L.A. Sheriff Lee Baca Goes Up Against Immigrants' Rights Groups, Defends 'Secure Communities' to the Death
Los Angeles Sheriff Lee Baca is a complicated guy. One minute, he's preaching to 9/11-mongering bigots in Washington, D.C. on the importance of creating open, trustful relationships between a city's law-enforcement officers and its many diverse racial sectors (namely, the Muslim-American community, which could prove useful in providing terrorist tips). The next, Baca's fighting tooth and nail to preserve an Immigration and Customs Enforcement program widely condemned as racist, cruel and downright unconstitutional.
Congressmen in Washington, D.C., in fact, are calling for a moratorium on Secure Communities while the U.S. Inspector General launches an internal investigation into the mass deportation machine, which was created on a promise to clear America's streets of "criminal aliens" but has, in the process, torn apart many an innocent immigrant family and made a complete joke of our country's justice system.
While we'd expect a big patriotic valentine to ICE's Secure Communities from the likes of infamous Arizona Sheriff Joe Arpaio, it's a little surprising to hear someone as thoughtful -- and, well, as Democrat -- as Baca backing this blatant Mexi-basher.
On May 16, Baca wrote an op-ed for the Los Angeles Times titled "Let us deport the bad guys." The subhead reads, "Critics are wrong: The Secure Communities program works."
Sheriff Baca's argument:
In Los Angeles County, the Sheriff's Department also participates with ICE in a program known as 287g. Since 2006, that program has identified more than 20,000 criminal illegal immigrants here. ...
Both programs have drawn fire recently from groups concerned that they infringe on civil rights and that people arrested but not ultimately charged could end up being deported. The groups have expressed concern that the programs might lead to racial profiling or intimidate law-abiding residents who would be reluctant to cooperate with law enforcement to solve crimes. In San Francisco, the sheriff has vowed to release low-level offenders back into the community at the end of their terms, even if ICE has placed a hold on them.
These concerns are misplaced, and they put communities at risk. The Los Angeles County Sheriff's Department, working in conjunction with the Board of Supervisors, implemented the 287g program years ago, and we were also early adopters of Secure Communities; we have not had significant problems.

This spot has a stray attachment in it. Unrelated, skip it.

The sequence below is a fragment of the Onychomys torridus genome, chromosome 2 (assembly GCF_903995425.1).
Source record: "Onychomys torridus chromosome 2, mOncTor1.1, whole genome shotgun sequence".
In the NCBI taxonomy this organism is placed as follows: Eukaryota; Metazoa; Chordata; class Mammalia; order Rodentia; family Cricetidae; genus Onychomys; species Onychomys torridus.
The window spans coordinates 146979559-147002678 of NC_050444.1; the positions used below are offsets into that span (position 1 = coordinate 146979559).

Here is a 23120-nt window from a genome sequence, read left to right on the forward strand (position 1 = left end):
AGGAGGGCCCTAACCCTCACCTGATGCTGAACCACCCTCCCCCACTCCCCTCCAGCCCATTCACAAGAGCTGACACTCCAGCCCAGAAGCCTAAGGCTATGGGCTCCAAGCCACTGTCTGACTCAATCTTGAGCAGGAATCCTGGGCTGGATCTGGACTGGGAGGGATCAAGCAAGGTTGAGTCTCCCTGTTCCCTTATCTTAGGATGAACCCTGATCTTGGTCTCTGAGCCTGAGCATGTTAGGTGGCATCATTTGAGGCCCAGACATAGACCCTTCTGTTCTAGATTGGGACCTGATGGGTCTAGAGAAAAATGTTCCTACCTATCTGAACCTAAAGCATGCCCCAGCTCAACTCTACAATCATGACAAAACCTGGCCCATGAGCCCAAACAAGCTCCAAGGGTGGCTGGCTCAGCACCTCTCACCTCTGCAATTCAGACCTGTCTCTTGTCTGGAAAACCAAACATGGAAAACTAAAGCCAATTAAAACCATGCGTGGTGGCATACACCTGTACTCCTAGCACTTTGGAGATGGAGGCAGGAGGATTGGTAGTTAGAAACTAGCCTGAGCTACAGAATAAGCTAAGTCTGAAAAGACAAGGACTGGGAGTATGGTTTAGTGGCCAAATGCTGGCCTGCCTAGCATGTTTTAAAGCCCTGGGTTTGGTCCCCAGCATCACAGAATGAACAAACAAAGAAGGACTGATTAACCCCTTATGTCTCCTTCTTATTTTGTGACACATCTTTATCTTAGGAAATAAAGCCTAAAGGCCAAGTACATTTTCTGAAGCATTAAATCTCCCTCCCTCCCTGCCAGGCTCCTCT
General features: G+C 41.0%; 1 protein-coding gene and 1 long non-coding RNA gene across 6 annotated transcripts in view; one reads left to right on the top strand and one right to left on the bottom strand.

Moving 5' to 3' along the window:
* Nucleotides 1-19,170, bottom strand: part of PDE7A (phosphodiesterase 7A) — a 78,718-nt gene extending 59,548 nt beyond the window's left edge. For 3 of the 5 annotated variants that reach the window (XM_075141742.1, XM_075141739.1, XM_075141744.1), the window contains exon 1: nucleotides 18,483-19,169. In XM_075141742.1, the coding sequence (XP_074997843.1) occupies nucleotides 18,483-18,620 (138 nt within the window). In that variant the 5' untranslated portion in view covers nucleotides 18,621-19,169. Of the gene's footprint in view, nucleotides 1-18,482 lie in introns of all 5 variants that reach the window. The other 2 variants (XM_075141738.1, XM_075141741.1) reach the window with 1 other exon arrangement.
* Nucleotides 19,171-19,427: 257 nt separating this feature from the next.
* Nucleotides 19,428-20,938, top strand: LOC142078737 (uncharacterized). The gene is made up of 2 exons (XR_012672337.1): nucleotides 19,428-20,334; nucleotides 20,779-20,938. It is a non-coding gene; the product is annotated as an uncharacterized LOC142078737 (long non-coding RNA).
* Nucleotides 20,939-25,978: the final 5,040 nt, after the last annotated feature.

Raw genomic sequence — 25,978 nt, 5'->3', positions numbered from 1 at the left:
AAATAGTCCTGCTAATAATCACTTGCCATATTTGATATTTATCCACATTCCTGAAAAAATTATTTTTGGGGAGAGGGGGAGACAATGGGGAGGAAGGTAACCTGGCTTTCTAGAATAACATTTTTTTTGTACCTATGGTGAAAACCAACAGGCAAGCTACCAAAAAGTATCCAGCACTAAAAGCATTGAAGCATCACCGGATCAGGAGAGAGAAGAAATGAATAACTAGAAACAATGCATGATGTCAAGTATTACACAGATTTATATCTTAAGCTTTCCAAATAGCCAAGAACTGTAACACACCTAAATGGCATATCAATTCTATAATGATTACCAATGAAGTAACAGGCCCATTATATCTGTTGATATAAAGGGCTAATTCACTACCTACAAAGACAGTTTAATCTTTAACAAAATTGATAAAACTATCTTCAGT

He gave examples of two violent Los Angeles criminals who were successfully booted back over the border thanks to the controversial programs. Before they were implemented, he claimed, "we had a growing number of criminal illegal immigrants who were taken into custody and eventually had to be released back onto our streets."
Yesterday, Baca fanned the flames with an interview in La Opinion, in which he again lauded Secure Communities for its past successes and vouched for its future.
However, by page 2, his argument got some of the nuance it needed:
"Secure Communities would not be an issue if we had a process of documentation and legalization for workers," he told the Spanish-language newspaper. (Word.)
Still, the Coalition for Humane Immigrant Rights of Los Angeles is fuming.
"S-Comm does not serve Los Angeles and instead forges fear, anxiety, and distrust between the police and the community," said executive director Angelica Salas in a statement yesterday. (Pretty much the opposite of Baca's mantra.)
The coalition is planning a protest outside the L.A. County Board of Supervisors' office tomorrow at 10 am. to "call on Sheriff Baca to retract his support of police-ICE collaboration programs." They'll also present him with a copy of the U.S. Constitution. Touche.
The Los Angeles County Sheriff's Department has been accused of veering anti-Latino before. What do you think: Does Baca's latest unpopular opinion come from a place of well-meaning idealism, or flat-out prejudice?
Get the This Week's Top Stories Newsletter
Every week we collect the latest news, music and arts stories — along with film and food reviews and the best things to do this week — so that you'll never miss LA Weekly's biggest stories.